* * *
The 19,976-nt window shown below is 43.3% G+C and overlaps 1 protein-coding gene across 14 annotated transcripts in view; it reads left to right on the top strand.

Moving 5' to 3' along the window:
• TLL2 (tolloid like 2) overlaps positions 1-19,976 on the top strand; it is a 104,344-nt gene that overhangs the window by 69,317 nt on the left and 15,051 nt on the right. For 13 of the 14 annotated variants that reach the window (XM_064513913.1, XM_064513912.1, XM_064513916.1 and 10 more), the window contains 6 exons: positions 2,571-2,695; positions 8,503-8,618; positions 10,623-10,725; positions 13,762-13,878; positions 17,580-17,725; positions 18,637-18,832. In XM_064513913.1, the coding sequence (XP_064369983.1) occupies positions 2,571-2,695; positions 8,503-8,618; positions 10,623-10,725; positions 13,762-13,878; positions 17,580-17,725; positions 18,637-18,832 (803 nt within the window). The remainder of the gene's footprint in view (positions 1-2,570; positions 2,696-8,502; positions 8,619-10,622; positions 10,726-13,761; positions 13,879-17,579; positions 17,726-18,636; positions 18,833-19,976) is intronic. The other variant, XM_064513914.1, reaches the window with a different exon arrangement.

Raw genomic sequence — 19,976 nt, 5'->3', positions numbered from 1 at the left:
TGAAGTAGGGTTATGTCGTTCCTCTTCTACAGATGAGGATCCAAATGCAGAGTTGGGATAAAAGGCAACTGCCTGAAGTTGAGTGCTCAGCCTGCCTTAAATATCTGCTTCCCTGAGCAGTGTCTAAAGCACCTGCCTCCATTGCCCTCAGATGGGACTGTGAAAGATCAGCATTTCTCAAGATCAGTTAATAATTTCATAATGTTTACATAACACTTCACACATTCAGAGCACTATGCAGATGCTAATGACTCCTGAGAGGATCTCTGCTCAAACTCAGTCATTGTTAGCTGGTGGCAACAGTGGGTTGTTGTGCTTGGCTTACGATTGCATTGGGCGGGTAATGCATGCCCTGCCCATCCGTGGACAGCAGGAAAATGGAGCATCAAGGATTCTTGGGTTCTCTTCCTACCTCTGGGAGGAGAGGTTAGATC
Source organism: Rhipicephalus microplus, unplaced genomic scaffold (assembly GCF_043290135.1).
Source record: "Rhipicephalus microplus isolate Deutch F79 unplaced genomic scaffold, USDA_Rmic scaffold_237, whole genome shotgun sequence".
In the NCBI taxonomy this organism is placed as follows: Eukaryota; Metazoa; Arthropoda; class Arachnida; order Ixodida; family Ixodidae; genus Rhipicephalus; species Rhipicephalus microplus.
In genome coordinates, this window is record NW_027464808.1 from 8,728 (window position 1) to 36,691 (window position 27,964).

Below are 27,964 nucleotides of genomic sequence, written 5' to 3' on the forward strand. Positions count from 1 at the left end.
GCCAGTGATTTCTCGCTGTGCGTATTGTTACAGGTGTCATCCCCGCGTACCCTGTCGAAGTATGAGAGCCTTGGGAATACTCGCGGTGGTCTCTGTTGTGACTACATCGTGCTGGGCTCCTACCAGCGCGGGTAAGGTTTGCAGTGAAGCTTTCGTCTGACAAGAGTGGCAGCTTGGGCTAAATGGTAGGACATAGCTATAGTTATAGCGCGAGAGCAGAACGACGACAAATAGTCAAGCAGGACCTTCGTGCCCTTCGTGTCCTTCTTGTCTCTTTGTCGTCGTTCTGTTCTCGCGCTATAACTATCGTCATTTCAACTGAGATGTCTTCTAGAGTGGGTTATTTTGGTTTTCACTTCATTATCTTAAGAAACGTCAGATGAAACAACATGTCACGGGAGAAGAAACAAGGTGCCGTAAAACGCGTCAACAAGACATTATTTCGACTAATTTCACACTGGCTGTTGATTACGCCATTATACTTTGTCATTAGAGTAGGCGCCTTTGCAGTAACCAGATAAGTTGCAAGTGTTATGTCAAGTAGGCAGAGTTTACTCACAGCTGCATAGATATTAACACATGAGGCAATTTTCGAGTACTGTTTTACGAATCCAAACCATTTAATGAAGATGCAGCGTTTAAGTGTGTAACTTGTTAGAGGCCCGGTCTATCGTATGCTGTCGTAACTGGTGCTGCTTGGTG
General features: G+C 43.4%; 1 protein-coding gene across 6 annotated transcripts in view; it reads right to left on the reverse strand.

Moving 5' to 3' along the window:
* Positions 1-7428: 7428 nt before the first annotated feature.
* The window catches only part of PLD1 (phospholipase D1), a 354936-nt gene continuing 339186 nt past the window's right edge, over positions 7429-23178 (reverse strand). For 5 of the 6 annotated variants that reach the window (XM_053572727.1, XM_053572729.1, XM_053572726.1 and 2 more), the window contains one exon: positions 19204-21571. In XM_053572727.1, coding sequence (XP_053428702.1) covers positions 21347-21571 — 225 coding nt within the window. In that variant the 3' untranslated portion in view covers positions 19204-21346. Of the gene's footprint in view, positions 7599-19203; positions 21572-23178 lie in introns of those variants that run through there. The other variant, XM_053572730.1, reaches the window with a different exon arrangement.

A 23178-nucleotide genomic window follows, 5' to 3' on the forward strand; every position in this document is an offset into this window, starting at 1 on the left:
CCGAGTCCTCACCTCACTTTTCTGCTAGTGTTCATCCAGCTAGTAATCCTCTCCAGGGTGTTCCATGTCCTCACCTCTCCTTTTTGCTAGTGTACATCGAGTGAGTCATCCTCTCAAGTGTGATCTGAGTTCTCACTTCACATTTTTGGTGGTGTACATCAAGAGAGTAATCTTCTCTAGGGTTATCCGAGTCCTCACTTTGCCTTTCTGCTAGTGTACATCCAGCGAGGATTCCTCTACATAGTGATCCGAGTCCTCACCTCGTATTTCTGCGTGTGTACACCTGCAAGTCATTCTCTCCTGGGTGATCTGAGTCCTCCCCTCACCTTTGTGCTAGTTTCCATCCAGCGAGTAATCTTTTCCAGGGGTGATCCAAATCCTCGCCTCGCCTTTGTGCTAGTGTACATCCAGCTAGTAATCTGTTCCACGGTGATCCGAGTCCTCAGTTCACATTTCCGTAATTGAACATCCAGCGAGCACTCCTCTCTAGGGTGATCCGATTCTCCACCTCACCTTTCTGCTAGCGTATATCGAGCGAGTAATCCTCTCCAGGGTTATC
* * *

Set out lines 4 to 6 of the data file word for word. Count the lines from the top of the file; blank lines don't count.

Raw genomic sequence — 19,976 nt, 5'->3', positions numbered from 1 at the left:
TGAAGTAGGGTTATGTCGTTCCTCTTCTACAGATGAGGATCCAAATGCAGAGTTGGGATAAAAGGCAACTGCCTGAAGTTGAGTGCTCAGCCTGCCTTAAATATCTGCTTCCCTGAGCAGTGTCTAAAGCACCTGCCTCCATTGCCCTCAGATGGGACTGTGAAAGATCAGCATTTCTCAAGATCAGTTAATAATTTCATAATGTTTACATAACACTTCACACATTCAGAGCACTATGCAGATGCTAATGACTCCTGAGAGGATCTCTGCTCAAACTCAGTCATTGTTAGCTGGTGGCAACAGTGGGTTGTTGTGCTTGGCTTACGATTGCATTGGGCGGGTAATGCATGCCCTGCCCATCCGTGGACAGCAGGAAAATGGAGCATCAAGGATTCTTGGGTTCTCTTCCTACCTCTGGGAGGAGAGGTTAGATC
Source organism: Rhipicephalus microplus, unplaced genomic scaffold (assembly GCF_043290135.1).